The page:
(Editor's note: Beth Hightower states that Bryan Hightower told her the rock with MC marked on it in Cedarvale is the resting place for Mattie. Headstone to be examined by an expert in coming weeks. Initial inspection shows traditional Spanish markings on stone which brings questions in to play.)

James A. Cooper Dies in California
Submitted By Rob DiParedo from research by Karen Mills

Transcribed by C. W. Barnum

Carrizozo News (Lincoln County News, NM) November 16, 1923
Dies In California
James A. Cooper, Sr., died at the home of a daughter in Fanger, (editor's note, Sanger is correct, not Fanger.) California, Wednesday, November 14. The body will be brought here for burial and is expected to reach her Sunday afternoon on No. 4.  Interment will be made in white Oaks cemetery. The deceased went to California about six months ago, following a lingering illness here, in the hope of deriving a benefit by change, and made his home with an elder daughter. Mrs. Cooper remained here to look after business affairs, while her husband sought to better his physical condition by a stay in California. His age, however, was against him and the relief he sought was not substantial enough to overcome his infirmity.
James A. Cooper was born in Mitchell County, Kentucky, January 7, 1841. At the age of 4 he moved to Fannin County, Texas; there grew to manhood, and was married in 1877 to Miss Mattie Thompson, who survives him. He came to Lincoln County in 1885 and, until going to California last spring, continuously resided here. He devoted his attention to ranching and until overtaken by illness and weighted down by the accumulated years, was ne of the most prosperous stockman of the county.
A widow and three children are left, two daughters, one in California, at whose home he breathed his last, and Mrs. R. E. P. Warden, Ancho; and a son, James Cooper, Jr., Ancho. The deceased was one of the sturdy old characters in the early ranch life of this country, a typical old-time cowman whose ranks are rapidly thinning. Another old citizen cast loose his moorings, an old land mark is gone and entire county feels sorrow at his passing. A bountiful life has led to restful sleep. (end)
(Editor's note: No. 4 was the Sunset Limited Southern Pacific RR eastbound train that operated out of Las Angeles.)
(Editor's note: This is Cedarvale Cemetery, now a historic cemetery, where the first Statehood Governor of NM in buried.)
(Editor's note: Ancho played an important part in rebuilding San Francisco after the Great 1906 San Francisco Earthquake. The Ancho RR siding factory produced millions of fired bricks. Endless train cars of bricks departed on express freight trains bound for San Francisco.)
(Editor's note: It appears to this editor that the older obituary or newspaper death notices were much richer than today's. They gave detailed leads for future genealogists. Rob and I have common ancestors in this Cooper family. These two breakthroughs have broken through  brick walls. We now are concentrating on finding he family of Mattie Edessa Thompson. One can not always trust the census data. The 1900 census lists Mattie being born in Aug. of 1860. We now know she was born in Shreveport, Louisiana, August 28, 1858.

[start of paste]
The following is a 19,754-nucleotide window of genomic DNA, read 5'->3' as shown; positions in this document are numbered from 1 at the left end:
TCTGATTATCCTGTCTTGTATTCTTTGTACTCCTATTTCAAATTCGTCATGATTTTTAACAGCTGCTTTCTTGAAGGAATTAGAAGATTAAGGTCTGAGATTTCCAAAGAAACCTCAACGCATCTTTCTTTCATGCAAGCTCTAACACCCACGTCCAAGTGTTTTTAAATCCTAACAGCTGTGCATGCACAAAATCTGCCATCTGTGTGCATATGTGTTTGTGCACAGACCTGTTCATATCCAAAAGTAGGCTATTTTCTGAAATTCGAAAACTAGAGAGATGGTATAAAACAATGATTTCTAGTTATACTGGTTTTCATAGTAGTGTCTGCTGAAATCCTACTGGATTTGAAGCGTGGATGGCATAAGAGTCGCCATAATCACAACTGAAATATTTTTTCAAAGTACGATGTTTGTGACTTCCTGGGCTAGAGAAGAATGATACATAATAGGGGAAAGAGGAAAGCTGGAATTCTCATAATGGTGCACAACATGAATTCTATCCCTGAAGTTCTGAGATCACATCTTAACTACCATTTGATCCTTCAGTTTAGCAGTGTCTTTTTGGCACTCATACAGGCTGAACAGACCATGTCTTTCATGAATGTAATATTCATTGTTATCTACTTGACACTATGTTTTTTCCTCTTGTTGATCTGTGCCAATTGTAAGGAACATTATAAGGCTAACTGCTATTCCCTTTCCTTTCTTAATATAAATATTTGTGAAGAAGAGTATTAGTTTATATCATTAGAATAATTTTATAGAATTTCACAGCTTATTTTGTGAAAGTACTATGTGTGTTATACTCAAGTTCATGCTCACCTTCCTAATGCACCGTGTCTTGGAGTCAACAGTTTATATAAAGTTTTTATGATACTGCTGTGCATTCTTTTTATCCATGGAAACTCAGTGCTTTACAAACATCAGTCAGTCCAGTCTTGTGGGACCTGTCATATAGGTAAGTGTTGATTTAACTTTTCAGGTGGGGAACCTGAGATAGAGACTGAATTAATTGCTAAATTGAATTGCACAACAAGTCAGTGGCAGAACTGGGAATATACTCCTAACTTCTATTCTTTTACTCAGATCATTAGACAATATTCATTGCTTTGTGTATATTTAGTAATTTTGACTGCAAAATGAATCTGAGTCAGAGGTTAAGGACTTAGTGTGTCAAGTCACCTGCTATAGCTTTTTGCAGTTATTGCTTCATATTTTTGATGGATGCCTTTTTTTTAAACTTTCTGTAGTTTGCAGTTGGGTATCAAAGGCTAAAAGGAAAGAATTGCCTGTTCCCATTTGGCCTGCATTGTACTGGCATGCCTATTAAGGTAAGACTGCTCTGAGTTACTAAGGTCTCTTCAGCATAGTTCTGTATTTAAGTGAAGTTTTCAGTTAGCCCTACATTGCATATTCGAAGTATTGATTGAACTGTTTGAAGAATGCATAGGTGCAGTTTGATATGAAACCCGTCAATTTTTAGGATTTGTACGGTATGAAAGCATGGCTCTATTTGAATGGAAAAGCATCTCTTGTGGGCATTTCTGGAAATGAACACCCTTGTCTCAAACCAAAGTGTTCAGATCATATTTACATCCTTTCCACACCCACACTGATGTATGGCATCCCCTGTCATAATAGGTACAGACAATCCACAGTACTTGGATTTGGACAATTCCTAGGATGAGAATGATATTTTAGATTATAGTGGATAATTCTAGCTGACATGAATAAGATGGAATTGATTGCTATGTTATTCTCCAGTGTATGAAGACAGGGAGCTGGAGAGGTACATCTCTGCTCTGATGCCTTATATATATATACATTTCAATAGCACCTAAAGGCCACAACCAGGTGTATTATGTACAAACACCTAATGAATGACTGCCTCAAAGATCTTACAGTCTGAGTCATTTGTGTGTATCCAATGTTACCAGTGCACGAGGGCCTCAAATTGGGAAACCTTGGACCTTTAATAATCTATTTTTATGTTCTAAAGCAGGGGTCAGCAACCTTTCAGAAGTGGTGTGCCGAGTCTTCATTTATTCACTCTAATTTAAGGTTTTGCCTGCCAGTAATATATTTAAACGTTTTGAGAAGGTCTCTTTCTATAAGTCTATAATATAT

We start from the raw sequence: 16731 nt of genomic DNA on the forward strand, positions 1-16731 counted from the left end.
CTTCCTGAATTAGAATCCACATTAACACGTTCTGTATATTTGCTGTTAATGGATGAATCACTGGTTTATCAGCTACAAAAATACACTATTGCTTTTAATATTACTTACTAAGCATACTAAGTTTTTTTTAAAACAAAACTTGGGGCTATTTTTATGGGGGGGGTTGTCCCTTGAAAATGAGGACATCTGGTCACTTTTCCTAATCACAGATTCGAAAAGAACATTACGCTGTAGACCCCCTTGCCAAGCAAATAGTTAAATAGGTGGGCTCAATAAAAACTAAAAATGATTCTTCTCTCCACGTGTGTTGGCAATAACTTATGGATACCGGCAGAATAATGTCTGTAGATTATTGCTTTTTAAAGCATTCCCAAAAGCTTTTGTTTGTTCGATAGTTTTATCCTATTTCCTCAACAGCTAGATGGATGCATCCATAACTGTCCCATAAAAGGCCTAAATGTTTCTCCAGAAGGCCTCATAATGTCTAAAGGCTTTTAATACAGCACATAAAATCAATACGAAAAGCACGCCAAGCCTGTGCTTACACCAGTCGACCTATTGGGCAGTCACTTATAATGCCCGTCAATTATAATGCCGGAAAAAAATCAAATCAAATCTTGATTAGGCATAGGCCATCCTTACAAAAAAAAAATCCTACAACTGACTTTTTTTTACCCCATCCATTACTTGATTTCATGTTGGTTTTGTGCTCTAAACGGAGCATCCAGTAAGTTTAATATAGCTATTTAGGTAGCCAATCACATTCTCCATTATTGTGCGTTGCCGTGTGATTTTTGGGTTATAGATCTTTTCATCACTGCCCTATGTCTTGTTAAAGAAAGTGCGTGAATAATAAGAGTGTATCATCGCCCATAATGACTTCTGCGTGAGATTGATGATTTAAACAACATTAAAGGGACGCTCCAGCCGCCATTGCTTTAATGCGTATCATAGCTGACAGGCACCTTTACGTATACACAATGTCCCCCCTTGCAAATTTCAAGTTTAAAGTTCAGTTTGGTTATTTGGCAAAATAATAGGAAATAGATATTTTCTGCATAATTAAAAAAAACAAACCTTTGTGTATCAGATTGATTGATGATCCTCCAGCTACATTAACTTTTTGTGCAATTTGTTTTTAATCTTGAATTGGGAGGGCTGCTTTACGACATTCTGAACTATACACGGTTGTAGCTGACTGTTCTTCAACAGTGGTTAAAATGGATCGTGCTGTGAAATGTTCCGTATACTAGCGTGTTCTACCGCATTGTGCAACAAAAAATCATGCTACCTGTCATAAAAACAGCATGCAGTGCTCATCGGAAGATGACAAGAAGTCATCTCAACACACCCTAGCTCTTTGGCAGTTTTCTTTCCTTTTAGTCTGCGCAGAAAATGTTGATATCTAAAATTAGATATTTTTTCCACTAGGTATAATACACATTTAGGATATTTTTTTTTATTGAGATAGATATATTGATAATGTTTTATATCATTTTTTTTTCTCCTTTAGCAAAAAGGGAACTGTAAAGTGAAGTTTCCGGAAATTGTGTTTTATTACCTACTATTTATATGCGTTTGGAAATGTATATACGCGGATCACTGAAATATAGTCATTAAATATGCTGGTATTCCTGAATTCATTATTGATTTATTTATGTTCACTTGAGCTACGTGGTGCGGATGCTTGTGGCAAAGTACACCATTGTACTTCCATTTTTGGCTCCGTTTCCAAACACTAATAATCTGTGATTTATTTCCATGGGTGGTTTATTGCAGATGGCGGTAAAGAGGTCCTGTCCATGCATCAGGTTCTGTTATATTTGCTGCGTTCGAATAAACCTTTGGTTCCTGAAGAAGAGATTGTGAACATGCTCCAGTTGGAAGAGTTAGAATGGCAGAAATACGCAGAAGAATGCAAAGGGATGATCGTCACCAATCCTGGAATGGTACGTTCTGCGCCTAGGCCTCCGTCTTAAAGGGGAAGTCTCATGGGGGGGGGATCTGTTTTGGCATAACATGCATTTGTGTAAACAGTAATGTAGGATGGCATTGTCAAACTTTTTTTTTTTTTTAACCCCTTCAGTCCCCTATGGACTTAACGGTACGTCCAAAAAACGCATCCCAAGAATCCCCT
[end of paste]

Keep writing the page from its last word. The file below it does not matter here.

James A. Henry Cooper, continued:

From records of Leslye Eleanor Cooper Van Schoyck
Relayed by Karen Mills - Historical Records Clerk, Carrizozo, NM
(Transcribed by C. W. Barnum; format slightly edited from original.)

“Cooper Family record compiled by George T. Cooper from the James A. H. Cooper’s and wife’s Bible and all other known sources.”
Henry Cooper and Maria Robins were married Dec 4, 1833 in Mariam (Marion County) County, Kentucky.

John Henry Cooper was born Jan. 25, 1812 and died ........ (blank)
Maria Robins was born Feb. 14, 1808 and died Aug. 19, 1856.

Sara Ann Cooper was born Aug. 15, 1834; no other information known.
Frances Maria Cooper was born Jul. 26. 1836, died Sept. 5, 1836; Age 1 month 11 days.
Nancy Elizabeth Cooper was born was born Mar. 9, 1838, death date not known.
Mary Margaret Cooper was born Sept. 7, 1939, died Aug. 7, 1840 age 11 months.
James A. H. Cooper was born Jan. 7, 1841, died in California. Buried in White Oaks, N. Mex.
John Hillary Cooper and Mary Ann Cooper (twins) were born Oct. 9, 1846.
 ……… John Hillary Cooper died Mar. 31, 1889.
Sara Ann Cooper, (unknown)
Frances Maria Cooper died at age 1 Month 11 days.
Nancy Elizabeth Cooper was married Alford Davis May 5, 1854, no death information known.
  Alexander Davis was born May 6, 1855, no death information known.
…..b. Low Davis was born Sept. 19, 1857, no death information known.
Mary Margaret Cooper died age 11 months.

“James A. H. Cooper married four times. The first two times to twin sisters and the second two times to other twin sisters whose first names were the same as the ones he married the first two times. The 4th marriage was to Mattie Thompson from Louisiana, born Aug 28, 1858.

“The family of James A. H. Cooper and Mattie Thompson married Dec, 8. 1877” .

(End of Bible record transcribing, format slightly edited. Some verbs added such as the word “was”. Some punctuation was added such as periods and commas. C. W. Barnum.)